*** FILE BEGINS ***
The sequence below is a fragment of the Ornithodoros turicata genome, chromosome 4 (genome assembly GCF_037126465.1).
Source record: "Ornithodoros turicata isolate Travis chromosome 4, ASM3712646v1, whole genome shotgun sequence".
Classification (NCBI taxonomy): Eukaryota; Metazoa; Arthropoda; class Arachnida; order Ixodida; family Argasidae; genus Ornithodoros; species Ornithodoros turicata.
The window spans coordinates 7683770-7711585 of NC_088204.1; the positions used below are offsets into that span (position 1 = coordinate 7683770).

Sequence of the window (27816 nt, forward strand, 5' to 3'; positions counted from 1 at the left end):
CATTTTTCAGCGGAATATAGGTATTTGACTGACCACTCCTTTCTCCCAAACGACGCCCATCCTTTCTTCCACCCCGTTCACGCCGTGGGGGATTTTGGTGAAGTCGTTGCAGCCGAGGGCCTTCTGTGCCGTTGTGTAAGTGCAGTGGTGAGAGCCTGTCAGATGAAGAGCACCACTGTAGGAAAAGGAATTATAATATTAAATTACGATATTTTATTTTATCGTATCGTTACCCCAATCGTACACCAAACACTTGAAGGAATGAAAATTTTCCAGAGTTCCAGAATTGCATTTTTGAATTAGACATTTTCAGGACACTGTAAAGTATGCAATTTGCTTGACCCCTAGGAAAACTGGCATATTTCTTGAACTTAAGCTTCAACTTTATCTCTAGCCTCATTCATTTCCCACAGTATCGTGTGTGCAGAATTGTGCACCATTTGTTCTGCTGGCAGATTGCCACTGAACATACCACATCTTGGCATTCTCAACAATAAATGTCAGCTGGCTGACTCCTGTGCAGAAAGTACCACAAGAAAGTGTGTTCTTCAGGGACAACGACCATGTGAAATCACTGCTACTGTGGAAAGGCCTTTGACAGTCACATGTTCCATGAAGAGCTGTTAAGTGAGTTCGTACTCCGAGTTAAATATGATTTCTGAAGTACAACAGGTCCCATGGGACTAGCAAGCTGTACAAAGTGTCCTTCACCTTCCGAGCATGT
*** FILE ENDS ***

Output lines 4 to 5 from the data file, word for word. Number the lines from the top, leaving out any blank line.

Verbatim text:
The window spans coordinates 7683770-7711585 of NC_088204.1; the positions used below are offsets into that span (position 1 = coordinate 7683770).

Sequence of the window (27816 nt, forward strand, 5' to 3'; positions counted from 1 at the left end):